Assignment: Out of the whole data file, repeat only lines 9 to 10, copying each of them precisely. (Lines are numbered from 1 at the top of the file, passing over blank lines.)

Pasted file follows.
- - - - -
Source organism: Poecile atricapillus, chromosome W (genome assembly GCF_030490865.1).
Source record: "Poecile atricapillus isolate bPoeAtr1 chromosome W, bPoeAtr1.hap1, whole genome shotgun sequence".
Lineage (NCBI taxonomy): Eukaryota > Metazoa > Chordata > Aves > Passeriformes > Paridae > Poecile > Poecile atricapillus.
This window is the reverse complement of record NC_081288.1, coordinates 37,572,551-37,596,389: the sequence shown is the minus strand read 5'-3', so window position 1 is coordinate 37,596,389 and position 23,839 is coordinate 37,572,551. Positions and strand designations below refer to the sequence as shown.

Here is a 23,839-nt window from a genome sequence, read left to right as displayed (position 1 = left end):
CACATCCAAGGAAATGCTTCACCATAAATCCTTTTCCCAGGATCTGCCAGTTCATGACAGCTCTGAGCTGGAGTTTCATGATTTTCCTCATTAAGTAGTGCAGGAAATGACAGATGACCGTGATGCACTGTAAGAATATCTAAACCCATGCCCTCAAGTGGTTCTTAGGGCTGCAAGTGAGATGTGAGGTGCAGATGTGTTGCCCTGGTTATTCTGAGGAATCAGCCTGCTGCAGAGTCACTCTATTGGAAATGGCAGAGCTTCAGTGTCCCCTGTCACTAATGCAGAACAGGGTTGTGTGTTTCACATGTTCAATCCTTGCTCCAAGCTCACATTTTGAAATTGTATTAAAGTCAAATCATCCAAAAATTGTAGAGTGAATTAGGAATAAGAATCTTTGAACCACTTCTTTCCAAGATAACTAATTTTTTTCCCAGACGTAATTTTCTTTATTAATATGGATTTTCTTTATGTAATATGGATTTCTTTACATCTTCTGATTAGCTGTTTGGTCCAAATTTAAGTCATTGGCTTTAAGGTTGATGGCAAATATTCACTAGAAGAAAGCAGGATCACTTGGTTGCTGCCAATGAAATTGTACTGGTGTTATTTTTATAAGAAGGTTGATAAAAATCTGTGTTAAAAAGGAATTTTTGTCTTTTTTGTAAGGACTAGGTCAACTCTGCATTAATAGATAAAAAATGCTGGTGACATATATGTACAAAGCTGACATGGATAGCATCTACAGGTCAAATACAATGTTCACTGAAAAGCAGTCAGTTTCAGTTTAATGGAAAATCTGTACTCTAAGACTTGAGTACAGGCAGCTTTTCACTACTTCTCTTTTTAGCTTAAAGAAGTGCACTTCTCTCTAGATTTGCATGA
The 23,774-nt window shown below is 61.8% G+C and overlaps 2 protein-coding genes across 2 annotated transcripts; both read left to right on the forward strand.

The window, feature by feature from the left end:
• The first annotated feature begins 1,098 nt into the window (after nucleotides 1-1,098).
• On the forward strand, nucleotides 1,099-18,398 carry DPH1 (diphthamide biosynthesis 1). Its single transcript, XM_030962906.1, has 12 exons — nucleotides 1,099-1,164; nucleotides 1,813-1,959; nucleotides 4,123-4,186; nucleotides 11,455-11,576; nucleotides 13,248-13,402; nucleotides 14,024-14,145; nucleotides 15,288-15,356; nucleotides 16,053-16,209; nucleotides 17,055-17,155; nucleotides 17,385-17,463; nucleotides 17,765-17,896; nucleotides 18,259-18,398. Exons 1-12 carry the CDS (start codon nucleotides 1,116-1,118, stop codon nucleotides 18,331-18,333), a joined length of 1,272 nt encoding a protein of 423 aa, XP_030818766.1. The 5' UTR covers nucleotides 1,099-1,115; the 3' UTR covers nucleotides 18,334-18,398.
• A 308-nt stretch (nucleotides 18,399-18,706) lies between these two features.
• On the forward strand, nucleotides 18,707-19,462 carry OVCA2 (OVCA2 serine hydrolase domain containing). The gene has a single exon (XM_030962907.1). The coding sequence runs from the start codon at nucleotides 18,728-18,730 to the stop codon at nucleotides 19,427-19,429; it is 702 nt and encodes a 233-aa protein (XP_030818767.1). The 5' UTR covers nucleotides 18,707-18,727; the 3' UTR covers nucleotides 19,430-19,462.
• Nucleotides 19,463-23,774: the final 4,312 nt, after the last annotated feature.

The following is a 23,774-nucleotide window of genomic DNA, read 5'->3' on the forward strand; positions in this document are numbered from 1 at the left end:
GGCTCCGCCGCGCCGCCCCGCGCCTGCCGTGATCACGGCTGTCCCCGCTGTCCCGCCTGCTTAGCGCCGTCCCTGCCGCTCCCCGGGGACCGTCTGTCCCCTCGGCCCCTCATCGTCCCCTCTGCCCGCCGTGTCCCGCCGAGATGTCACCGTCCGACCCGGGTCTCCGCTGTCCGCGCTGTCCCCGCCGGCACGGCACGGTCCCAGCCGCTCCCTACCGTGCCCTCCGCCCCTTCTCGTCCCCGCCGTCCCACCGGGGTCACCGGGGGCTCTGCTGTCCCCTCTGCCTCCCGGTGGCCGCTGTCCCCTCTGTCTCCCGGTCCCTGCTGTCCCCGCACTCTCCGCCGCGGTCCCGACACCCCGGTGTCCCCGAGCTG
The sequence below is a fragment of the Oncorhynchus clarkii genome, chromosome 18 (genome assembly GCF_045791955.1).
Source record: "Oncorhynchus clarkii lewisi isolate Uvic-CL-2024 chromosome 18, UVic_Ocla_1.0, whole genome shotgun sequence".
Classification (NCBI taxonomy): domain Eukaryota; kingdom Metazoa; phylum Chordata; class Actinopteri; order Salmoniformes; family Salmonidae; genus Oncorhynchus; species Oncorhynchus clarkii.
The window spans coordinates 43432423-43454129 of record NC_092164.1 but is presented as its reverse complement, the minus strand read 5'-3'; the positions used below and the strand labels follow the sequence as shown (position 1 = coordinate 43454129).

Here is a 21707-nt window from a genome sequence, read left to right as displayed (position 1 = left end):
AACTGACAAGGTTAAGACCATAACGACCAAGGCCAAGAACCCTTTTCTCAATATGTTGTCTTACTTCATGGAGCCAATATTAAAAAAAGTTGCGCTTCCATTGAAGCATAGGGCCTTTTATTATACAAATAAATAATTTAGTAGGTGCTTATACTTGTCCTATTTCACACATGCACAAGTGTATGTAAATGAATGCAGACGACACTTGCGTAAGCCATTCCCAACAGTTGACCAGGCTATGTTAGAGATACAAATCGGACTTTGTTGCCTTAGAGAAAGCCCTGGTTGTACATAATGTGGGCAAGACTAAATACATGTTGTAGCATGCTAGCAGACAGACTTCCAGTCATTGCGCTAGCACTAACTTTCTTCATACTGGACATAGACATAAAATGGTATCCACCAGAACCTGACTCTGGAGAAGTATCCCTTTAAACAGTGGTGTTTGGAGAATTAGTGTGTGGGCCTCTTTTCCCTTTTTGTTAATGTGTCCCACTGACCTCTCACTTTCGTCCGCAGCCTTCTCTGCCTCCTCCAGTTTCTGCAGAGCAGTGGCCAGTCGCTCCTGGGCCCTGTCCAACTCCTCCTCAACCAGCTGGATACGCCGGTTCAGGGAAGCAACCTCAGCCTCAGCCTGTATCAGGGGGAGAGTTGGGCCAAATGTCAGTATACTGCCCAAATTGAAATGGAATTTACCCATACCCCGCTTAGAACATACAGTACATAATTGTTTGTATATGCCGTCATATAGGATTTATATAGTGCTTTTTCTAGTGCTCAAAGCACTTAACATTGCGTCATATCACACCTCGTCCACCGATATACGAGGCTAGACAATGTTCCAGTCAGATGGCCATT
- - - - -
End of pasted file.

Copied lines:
• The first annotated feature begins 1,098 nt into the window (after nucleotides 1-1,098).
• On the forward strand, nucleotides 1,099-18,398 carry DPH1 (diphthamide biosynthesis 1). Its single transcript, XM_030962906.1, has 12 exons — nucleotides 1,099-1,164; nucleotides 1,813-1,959; nucleotides 4,123-4,186; nucleotides 11,455-11,576; nucleotides 13,248-13,402; nucleotides 14,024-14,145; nucleotides 15,288-15,356; nucleotides 16,053-16,209; nucleotides 17,055-17,155; nucleotides 17,385-17,463; nucleotides 17,765-17,896; nucleotides 18,259-18,398. Exons 1-12 carry the CDS (start codon nucleotides 1,116-1,118, stop codon nucleotides 18,331-18,333), a joined length of 1,272 nt encoding a protein of 423 aa, XP_030818766.1. The 5' UTR covers nucleotides 1,099-1,115; the 3' UTR covers nucleotides 18,334-18,398.